“The man was straight up O-V-W-I, deputy.” Said Officer Robins, the smooth-faced state policeman, - call me Jeremy, he said - to the deputy, his face flashing multi-colored, the narrow road now crowded with massive towing vehicles tearing at the immobile truck and trailer, police car backseat holding the intoxicated and silently raving driver. 

“I figured as much,” Deputy Moors replied, deflated curls of graying auburn hair sticking matted against her forehead, “he’s a bit on the belligerent side if you haven’t noticed.”
“Oh, most definitely noted,” the young officer smiled, mouth of large white teeth. The deputy smiled back, feeling her face flush – fine looking black boy, she thought, if only I were fifteen…no, ten years younger I would – as his partner, older and broad-shouldered man, came up the road from back where their squad car sat once the drunken trucker was secured.
“Man, you see the back of that cab?” the older officer, Sergeant Gomez was his name, asked, coming up to put a hard-landing hand on Robins’ shoulder. “Musta been like fifty bottles rollin’ ‘round back there.” Out stuck that same large hand, rough and dry, to the deputy, “Thanks deputy, think we got things ‘bout covered here now.”

She took that hand, hard grip and a thin smile from the man looking squinted in her direction. That was the signal, the sign, for ‘get gone’, it was now time for the big boys to work so run along girl, run along and go on keeping them back roads safe. And the two turned, and in that moment the deputy heard another noise carried in on the wind, another animal maybe, but something out of place for certain, far away and quiet. The two officers had hardly flinched though, ignoring it if they even heard a thing, laughing quietly among themselves, shrinking silhouettes walking away.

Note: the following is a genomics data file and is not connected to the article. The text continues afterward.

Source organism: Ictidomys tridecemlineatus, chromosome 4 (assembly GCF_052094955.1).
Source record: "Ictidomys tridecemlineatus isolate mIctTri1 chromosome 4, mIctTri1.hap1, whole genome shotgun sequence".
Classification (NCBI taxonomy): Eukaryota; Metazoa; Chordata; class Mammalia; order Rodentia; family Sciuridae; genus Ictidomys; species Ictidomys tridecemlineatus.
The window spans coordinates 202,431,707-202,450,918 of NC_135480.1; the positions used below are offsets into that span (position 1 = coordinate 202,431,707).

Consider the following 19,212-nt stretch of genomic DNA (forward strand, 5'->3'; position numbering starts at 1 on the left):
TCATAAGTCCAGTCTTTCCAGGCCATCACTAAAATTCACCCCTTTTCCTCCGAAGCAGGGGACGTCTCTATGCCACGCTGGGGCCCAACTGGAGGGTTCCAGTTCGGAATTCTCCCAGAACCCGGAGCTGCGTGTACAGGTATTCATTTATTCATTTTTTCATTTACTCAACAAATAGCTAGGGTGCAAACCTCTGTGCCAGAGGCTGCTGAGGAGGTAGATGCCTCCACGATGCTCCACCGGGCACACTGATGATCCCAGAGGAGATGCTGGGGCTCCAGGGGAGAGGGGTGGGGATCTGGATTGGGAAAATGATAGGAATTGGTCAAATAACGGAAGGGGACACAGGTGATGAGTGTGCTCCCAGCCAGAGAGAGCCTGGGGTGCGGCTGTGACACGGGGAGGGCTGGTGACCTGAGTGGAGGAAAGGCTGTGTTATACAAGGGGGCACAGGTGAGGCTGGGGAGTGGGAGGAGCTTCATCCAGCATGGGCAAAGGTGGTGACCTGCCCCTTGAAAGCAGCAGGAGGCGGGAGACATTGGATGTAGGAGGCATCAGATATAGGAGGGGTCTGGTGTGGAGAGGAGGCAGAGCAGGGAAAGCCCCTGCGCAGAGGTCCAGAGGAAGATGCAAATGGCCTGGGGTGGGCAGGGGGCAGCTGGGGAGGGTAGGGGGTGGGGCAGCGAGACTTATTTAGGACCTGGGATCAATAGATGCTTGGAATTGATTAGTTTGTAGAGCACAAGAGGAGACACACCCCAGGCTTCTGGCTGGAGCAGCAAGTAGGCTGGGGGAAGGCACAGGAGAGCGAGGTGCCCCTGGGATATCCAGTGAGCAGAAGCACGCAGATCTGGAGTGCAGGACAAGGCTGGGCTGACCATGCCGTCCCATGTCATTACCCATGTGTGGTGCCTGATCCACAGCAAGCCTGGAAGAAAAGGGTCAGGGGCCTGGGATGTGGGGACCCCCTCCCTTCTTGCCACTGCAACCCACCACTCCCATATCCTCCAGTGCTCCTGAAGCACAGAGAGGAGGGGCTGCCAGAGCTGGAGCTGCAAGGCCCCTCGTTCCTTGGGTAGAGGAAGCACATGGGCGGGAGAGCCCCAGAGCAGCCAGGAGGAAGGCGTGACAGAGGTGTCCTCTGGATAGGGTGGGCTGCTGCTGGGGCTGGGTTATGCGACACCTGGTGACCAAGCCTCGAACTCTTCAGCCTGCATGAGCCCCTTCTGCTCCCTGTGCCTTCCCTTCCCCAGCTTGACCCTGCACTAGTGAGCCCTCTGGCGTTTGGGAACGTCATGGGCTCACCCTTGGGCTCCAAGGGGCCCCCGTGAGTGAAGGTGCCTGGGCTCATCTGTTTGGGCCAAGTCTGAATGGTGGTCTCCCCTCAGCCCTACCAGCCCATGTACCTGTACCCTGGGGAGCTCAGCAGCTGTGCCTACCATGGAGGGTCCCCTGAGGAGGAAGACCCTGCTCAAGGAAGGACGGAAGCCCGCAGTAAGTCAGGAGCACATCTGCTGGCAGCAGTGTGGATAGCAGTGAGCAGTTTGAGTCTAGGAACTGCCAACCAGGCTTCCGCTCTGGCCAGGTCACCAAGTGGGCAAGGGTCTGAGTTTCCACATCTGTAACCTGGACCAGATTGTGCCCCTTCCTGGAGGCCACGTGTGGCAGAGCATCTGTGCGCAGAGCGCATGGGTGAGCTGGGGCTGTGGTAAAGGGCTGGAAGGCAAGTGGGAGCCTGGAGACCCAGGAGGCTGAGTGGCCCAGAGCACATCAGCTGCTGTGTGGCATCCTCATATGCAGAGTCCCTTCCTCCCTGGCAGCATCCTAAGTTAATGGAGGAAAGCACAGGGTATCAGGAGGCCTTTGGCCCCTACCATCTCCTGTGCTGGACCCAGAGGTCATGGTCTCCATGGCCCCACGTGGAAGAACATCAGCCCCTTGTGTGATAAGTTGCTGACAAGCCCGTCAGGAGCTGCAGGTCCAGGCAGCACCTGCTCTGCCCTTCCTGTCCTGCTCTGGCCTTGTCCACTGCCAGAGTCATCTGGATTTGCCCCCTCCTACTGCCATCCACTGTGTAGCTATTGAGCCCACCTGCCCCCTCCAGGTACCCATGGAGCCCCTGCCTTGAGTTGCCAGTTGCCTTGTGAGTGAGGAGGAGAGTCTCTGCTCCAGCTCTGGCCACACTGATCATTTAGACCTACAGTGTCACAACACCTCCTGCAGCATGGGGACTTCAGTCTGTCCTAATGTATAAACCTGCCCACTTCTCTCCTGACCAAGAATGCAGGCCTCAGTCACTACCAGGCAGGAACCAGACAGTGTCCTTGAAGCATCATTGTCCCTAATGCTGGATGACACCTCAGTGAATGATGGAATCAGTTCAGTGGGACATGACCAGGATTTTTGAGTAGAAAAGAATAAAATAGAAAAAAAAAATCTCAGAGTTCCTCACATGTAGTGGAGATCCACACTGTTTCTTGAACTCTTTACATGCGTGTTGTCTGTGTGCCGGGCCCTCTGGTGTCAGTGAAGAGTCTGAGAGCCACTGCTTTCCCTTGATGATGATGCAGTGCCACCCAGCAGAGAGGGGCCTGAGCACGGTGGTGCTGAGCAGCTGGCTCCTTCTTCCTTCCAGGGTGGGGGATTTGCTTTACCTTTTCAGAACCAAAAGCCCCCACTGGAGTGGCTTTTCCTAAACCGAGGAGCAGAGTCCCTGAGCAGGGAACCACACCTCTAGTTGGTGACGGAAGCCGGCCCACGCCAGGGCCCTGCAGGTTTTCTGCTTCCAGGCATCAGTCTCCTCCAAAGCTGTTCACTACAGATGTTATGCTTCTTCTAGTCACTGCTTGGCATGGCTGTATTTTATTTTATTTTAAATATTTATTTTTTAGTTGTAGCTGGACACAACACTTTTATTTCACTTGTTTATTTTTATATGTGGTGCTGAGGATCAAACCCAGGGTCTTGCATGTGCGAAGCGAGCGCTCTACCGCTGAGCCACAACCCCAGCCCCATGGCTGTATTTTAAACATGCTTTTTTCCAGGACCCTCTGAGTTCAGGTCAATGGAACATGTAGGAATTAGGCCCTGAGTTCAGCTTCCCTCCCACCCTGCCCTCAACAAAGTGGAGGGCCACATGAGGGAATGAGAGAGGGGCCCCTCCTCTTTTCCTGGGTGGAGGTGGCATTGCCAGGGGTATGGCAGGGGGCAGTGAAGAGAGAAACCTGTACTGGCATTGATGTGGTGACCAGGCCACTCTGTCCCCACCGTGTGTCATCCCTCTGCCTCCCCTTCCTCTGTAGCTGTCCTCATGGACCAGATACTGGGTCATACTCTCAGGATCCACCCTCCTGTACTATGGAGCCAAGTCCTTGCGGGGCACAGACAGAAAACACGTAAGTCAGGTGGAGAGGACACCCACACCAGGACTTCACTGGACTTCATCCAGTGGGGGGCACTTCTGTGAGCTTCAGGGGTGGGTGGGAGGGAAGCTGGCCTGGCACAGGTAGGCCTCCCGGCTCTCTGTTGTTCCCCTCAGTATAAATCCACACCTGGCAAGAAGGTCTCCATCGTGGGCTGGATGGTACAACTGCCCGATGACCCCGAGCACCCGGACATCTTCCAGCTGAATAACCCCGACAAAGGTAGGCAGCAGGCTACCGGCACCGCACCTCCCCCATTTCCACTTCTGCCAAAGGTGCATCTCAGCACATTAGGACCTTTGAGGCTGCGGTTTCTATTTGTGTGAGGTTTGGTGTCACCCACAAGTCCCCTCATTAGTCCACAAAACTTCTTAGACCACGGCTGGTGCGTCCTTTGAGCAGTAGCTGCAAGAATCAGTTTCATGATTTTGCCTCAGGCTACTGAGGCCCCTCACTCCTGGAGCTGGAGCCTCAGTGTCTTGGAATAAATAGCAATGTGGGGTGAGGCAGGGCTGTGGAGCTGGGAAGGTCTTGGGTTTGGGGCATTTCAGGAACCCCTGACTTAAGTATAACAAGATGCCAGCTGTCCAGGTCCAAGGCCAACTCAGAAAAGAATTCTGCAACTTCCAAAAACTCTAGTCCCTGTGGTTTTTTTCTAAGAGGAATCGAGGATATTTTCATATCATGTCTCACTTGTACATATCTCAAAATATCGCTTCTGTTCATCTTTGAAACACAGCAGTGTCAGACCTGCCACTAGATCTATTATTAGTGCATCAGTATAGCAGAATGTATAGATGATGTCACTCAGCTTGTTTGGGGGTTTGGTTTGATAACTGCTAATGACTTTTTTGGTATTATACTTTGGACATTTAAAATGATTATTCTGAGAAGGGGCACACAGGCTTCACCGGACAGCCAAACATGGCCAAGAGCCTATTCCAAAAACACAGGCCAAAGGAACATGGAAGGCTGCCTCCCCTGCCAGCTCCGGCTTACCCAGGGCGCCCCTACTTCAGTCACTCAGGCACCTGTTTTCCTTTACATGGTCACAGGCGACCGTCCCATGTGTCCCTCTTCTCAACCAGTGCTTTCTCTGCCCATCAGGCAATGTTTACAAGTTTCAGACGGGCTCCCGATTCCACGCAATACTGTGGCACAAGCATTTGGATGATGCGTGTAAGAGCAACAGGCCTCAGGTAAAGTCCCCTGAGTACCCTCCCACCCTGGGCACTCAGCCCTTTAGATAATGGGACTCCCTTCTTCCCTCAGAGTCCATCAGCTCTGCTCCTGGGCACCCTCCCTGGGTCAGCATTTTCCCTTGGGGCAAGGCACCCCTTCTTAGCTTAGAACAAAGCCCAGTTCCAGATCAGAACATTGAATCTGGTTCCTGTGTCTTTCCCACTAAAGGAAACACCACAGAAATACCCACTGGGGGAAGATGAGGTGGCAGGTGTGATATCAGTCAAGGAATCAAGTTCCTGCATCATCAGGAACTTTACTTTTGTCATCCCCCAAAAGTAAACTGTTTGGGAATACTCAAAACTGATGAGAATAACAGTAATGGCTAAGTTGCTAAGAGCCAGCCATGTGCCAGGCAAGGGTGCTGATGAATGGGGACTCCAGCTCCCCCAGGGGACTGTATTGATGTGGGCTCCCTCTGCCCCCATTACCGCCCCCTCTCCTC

Wednesday, April 4, 2012

Laminar Flow: A Review

This is a review of "Laminar Flow", Book 1 in "The Book of Drachma" series, by author Timothy H. Cook.

From the back cover: What does being a doctor really feel like? What is it like to get called out in the middle of the night to care for a desperately ill patient, to be the one everyone depends on? Bob Gilsen knows only too well. And what does a fifteenth century physician, who gets called out in the middle of the night in winter, possibly have to offer his patient? This is the beginning of "The Book of Drachma", a novel of medicine, murder, fantasy, and self-discovery, set in two times and places.


I will preface this review by saying that my opinion of this novel is not without bias, as the author is a good friend of mine and I have been following the creation and publication of this series for more than a year now. That being said, this is work that I would categorize as being in a class of its own, as I have yet to read another or hear of a medical-fantasy written with such conviction in regards to the world of medicine while also presenting a deep and well-crafted world of characters and mythologies.

Doctor Robert Gilsen is a man stretched to his limit, doing what he loves on a day to day basis but perhaps doing too much of it, as he hardly has time for much else in his life aside from attending to his patients. Meanwhile, in another place, an ocean away and hundreds of years in the past, a plague is besieging a small island of Britain, one that strikes seemingly without reason and without cure.

Roughly the first half of Laminar Flow deals with the juxtaposition between these two times, modern and middle age, between two doctors with incredibly different sets of circumstance and practices yet a common strength: a strong, undeniable desire to heal. We, the readers, are given hints as to the link between these two worlds that seem so disconnected as each chapter unravels, the storylines slowly bleeding into one another. A turning point is reached (as I said roughly at the halfway mark) and it is here that, in my opinion, the true meat of "The Book of Drachma" epic begins.